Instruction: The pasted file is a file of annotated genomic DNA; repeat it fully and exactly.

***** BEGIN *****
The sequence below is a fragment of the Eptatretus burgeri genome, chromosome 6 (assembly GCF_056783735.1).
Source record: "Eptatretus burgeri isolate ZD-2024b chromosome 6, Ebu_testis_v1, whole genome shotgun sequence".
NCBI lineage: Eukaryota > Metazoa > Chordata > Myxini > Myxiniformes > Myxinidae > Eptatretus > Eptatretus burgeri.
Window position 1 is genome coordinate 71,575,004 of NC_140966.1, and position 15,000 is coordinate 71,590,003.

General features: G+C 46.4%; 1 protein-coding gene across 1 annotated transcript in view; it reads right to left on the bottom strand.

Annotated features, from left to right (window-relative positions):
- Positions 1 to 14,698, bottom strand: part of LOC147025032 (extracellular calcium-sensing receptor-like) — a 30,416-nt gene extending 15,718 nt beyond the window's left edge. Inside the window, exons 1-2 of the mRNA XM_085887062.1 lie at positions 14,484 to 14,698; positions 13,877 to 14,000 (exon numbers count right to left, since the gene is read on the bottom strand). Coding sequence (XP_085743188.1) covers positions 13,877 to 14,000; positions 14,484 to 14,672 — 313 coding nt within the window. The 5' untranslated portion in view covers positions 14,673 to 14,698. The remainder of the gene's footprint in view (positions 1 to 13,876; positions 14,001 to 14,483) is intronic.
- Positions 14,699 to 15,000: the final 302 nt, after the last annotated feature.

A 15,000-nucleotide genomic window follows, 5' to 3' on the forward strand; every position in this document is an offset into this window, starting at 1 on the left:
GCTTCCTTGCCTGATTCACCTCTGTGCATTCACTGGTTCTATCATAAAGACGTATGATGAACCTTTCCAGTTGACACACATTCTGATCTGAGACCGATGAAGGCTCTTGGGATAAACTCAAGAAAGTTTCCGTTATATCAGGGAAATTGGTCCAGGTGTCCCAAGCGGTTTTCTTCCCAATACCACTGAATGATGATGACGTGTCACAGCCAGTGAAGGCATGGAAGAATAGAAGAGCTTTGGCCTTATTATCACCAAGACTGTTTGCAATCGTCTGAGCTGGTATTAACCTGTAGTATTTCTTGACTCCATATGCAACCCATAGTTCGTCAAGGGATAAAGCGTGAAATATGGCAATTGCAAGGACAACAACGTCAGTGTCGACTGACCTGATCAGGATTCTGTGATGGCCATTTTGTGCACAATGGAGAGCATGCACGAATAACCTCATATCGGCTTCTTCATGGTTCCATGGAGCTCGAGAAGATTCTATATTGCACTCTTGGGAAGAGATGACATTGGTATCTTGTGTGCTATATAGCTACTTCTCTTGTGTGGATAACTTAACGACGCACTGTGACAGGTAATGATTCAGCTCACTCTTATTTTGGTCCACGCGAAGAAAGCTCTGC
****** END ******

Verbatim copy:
The sequence below is a fragment of the Eptatretus burgeri genome, chromosome 6 (assembly GCF_056783735.1).
Source record: "Eptatretus burgeri isolate ZD-2024b chromosome 6, Ebu_testis_v1, whole genome shotgun sequence".
NCBI lineage: Eukaryota > Metazoa > Chordata > Myxini > Myxiniformes > Myxinidae > Eptatretus > Eptatretus burgeri.
Window position 1 is genome coordinate 71,575,004 of NC_140966.1, and position 15,000 is coordinate 71,590,003.

General features: G+C 46.4%; 1 protein-coding gene across 1 annotated transcript in view; it reads right to left on the bottom strand.

Annotated features, from left to right (window-relative positions):
- Positions 1 to 14,698, bottom strand: part of LOC147025032 (extracellular calcium-sensing receptor-like) — a 30,416-nt gene extending 15,718 nt beyond the window's left edge. Inside the window, exons 1-2 of the mRNA XM_085887062.1 lie at positions 14,484 to 14,698; positions 13,877 to 14,000 (exon numbers count right to left, since the gene is read on the bottom strand). Coding sequence (XP_085743188.1) covers positions 13,877 to 14,000; positions 14,484 to 14,672 — 313 coding nt within the window. The 5' untranslated portion in view covers positions 14,673 to 14,698. The remainder of the gene's footprint in view (positions 1 to 13,876; positions 14,001 to 14,483) is intronic.
- Positions 14,699 to 15,000: the final 302 nt, after the last annotated feature.

A 15,000-nucleotide genomic window follows, 5' to 3' on the forward strand; every position in this document is an offset into this window, starting at 1 on the left:
GCTTCCTTGCCTGATTCACCTCTGTGCATTCACTGGTTCTATCATAAAGACGTATGATGAACCTTTCCAGTTGACACACATTCTGATCTGAGACCGATGAAGGCTCTTGGGATAAACTCAAGAAAGTTTCCGTTATATCAGGGAAATTGGTCCAGGTGTCCCAAGCGGTTTTCTTCCCAATACCACTGAATGATGATGACGTGTCACAGCCAGTGAAGGCATGGAAGAATAGAAGAGCTTTGGCCTTATTATCACCAAGACTGTTTGCAATCGTCTGAGCTGGTATTAACCTGTAGTATTTCTTGACTCCATATGCAACCCATAGTTCGTCAAGGGATAAAGCGTGAAATATGGCAATTGCAAGGACAACAACGTCAGTGTCGACTGACCTGATCAGGATTCTGTGATGGCCATTTTGTGCACAATGGAGAGCATGCACGAATAACCTCATATCGGCTTCTTCATGGTTCCATGGAGCTCGAGAAGATTCTATATTGCACTCTTGGGAAGAGATGACATTGGTATCTTGTGTGCTATATAGCTACTTCTCTTGTGTGGATAACTTAACGACGCACTGTGACAGGTAATGATTCAGCTCACTCTTATTTTGGTCCACGCGAAGAAAGCTCTGC